Peru is set to vote in a landmark election on Sunday. The presidential runoff offers a choice between two political extremes – the far-right Keiko Fujimori or the far-left Pedro Castillo – neither of whom garnered more than 20% of the vote during the first round.
Campaigning by these two unlikely finalists has been distinctly hyperbolic, with supporters on either side decrying their opponent as a harbinger of either fascism or socialism respectively. The contest has also made for some strange bedfellows, as elites and centrists alike have gravitated toward the perceived lesser of two evils, supporting candidates they would otherwise loathe.
Opinion polls are deadlocked ahead of the vote, but they have been wrong in the past, particularly with regard to gauging the extent of Castillo’s support in the first round.
Mining firms will be monitoring the election closely, as a Castillo victory could translate into a major overhaul of the royalty scheme in one of South America’s most mining-friendly states.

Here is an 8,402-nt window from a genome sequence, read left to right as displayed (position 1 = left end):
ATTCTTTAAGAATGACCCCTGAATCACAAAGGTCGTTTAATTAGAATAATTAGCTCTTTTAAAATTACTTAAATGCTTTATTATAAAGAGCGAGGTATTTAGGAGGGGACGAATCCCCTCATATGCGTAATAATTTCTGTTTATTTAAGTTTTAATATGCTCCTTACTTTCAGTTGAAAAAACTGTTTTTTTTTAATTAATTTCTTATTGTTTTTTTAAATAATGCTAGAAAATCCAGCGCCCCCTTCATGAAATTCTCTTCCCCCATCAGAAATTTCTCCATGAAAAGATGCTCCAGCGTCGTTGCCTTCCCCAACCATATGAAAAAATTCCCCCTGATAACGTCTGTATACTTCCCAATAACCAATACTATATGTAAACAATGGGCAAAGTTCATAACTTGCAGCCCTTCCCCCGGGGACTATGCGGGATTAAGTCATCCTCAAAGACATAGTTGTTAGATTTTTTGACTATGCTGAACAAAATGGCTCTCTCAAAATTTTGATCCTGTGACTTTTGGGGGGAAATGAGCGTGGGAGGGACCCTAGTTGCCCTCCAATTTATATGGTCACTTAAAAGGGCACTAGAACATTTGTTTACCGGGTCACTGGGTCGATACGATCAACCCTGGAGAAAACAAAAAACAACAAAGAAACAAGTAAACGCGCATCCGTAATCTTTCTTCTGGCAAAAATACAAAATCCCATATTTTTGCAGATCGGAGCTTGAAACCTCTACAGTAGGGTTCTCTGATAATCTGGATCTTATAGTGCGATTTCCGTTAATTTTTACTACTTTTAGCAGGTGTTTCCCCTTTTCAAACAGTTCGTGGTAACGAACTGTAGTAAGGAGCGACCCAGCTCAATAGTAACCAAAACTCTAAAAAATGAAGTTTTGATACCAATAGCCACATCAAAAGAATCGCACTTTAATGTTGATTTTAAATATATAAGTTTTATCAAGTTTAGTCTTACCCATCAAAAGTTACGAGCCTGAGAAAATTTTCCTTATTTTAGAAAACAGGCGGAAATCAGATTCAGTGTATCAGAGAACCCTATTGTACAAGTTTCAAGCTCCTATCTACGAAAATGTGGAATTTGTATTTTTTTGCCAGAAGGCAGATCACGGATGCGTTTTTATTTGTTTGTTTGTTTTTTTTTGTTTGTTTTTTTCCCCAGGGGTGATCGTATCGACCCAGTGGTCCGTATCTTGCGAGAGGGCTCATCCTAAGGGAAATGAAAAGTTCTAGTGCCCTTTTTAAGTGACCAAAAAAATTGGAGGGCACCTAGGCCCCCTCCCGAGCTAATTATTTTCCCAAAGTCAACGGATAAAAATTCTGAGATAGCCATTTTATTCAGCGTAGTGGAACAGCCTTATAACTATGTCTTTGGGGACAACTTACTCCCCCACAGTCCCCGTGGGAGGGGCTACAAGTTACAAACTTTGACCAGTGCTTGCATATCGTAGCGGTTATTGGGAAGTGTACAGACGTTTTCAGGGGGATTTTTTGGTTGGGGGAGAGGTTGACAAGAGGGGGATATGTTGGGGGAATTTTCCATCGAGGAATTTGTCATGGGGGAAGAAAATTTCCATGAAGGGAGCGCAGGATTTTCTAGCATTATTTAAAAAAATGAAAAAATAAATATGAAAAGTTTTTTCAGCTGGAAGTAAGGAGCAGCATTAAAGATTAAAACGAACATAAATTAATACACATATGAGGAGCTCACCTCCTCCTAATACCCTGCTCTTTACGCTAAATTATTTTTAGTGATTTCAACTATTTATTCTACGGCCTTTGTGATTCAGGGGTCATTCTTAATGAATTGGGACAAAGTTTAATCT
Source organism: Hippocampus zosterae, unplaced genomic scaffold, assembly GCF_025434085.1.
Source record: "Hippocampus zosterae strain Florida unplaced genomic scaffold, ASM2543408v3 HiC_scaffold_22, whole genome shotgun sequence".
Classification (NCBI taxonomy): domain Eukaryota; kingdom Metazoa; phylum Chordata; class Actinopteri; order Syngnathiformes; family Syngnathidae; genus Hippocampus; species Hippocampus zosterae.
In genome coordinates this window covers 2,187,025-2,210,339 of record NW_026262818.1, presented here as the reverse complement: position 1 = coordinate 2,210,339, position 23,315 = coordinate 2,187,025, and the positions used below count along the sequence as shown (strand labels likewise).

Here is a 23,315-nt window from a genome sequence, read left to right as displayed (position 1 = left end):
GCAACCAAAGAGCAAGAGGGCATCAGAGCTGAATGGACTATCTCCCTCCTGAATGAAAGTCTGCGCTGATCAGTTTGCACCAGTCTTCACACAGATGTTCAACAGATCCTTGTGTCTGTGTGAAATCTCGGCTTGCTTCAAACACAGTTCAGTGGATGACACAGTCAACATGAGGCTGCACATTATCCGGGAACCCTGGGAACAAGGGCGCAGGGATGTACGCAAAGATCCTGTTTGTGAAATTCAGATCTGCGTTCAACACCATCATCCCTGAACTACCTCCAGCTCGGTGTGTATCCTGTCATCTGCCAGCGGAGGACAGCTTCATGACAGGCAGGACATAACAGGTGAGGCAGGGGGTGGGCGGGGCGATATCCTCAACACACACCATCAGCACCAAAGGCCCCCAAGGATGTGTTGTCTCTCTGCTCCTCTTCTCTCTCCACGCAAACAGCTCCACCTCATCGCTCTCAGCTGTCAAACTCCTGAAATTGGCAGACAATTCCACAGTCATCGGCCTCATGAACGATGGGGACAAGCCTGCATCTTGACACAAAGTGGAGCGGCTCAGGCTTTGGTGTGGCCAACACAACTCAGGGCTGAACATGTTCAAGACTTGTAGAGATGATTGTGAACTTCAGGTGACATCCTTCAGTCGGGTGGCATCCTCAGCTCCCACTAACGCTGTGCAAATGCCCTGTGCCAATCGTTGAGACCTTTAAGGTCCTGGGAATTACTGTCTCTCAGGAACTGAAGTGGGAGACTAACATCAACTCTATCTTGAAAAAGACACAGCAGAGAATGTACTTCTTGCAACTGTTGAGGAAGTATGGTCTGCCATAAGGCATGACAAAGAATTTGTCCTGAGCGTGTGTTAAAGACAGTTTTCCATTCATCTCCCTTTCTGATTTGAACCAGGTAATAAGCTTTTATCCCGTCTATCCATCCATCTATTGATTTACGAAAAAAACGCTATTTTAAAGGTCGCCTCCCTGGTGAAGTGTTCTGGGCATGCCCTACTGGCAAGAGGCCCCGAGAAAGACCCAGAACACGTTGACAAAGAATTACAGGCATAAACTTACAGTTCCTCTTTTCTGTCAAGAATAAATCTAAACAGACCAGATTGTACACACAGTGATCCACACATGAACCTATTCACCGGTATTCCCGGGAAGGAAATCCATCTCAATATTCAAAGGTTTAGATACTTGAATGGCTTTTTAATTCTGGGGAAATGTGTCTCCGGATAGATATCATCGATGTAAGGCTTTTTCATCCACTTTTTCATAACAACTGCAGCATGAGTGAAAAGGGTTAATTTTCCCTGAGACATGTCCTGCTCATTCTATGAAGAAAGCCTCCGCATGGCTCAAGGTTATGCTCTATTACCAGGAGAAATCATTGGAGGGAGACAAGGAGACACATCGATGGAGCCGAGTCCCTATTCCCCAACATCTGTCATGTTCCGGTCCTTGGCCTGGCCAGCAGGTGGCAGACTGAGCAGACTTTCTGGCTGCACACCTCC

To a certain degree, the campaign thus far has been characterized by both candidates attempting to portray themselves as more moderate than their detractors imagine. For Fujimori, this has meant signing a pledge to uphold democracy (a previous pledge was signed in 2016 in a similar effort to win over centrist voters). For Castillo, this has meant distancing himself from more radical figures within his Perú Libre party and clarifying that his government would not seek to nationalize Peru’s mining industry without first putting the question to a national plebiscite.